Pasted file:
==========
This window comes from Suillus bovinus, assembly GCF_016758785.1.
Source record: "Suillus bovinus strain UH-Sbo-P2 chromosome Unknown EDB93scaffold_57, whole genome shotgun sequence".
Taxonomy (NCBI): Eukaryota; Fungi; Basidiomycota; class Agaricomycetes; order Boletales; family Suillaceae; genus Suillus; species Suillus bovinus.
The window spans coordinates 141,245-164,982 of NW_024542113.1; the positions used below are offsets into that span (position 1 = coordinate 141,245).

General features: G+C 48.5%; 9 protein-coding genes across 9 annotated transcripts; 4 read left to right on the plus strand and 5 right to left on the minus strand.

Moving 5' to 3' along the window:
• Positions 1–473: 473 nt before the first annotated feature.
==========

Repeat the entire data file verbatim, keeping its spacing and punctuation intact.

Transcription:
This window comes from Suillus bovinus, assembly GCF_016758785.1.
Source record: "Suillus bovinus strain UH-Sbo-P2 chromosome Unknown EDB93scaffold_57, whole genome shotgun sequence".
Taxonomy (NCBI): Eukaryota; Fungi; Basidiomycota; class Agaricomycetes; order Boletales; family Suillaceae; genus Suillus; species Suillus bovinus.
The window spans coordinates 141,245-164,982 of NW_024542113.1; the positions used below are offsets into that span (position 1 = coordinate 141,245).

General features: G+C 48.5%; 9 protein-coding genes across 9 annotated transcripts; 4 read left to right on the plus strand and 5 right to left on the minus strand.

Moving 5' to 3' along the window:
• Positions 1–473: 473 nt before the first annotated feature.